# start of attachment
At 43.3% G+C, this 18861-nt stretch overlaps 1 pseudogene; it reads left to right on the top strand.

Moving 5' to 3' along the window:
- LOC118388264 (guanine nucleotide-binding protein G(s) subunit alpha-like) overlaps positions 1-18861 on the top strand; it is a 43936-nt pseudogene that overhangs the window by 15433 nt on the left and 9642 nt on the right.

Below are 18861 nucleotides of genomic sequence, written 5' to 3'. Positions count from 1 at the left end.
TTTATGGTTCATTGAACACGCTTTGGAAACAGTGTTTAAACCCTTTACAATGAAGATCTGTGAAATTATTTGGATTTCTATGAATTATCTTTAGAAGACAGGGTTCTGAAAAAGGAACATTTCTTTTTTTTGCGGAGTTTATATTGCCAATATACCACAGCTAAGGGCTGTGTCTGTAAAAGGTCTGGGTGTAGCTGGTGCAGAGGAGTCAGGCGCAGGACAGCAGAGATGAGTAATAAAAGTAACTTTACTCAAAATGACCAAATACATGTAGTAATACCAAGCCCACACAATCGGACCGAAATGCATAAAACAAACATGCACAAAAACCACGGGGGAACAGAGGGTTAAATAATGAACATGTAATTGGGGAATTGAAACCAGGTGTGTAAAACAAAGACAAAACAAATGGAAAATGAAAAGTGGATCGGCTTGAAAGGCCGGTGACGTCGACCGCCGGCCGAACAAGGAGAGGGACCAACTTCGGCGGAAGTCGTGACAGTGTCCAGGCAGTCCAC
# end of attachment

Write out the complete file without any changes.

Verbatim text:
At 43.3% G+C, this 18861-nt stretch overlaps 1 pseudogene; it reads left to right on the top strand.

Moving 5' to 3' along the window:
- LOC118388264 (guanine nucleotide-binding protein G(s) subunit alpha-like) overlaps positions 1-18861 on the top strand; it is a 43936-nt pseudogene that overhangs the window by 15433 nt on the left and 9642 nt on the right.

Below are 18861 nucleotides of genomic sequence, written 5' to 3'. Positions count from 1 at the left end.
TTTATGGTTCATTGAACACGCTTTGGAAACAGTGTTTAAACCCTTTACAATGAAGATCTGTGAAATTATTTGGATTTCTATGAATTATCTTTAGAAGACAGGGTTCTGAAAAAGGAACATTTCTTTTTTTTGCGGAGTTTATATTGCCAATATACCACAGCTAAGGGCTGTGTCTGTAAAAGGTCTGGGTGTAGCTGGTGCAGAGGAGTCAGGCGCAGGACAGCAGAGATGAGTAATAAAAGTAACTTTACTCAAAATGACCAAATACATGTAGTAATACCAAGCCCACACAATCGGACCGAAATGCATAAAACAAACATGCACAAAAACCACGGGGGAACAGAGGGTTAAATAATGAACATGTAATTGGGGAATTGAAACCAGGTGTGTAAAACAAAGACAAAACAAATGGAAAATGAAAAGTGGATCGGCTTGAAAGGCCGGTGACGTCGACCGCCGGCCGAACAAGGAGAGGGACCAACTTCGGCGGAAGTCGTGACAGTGTCCAGGCAGTCCAC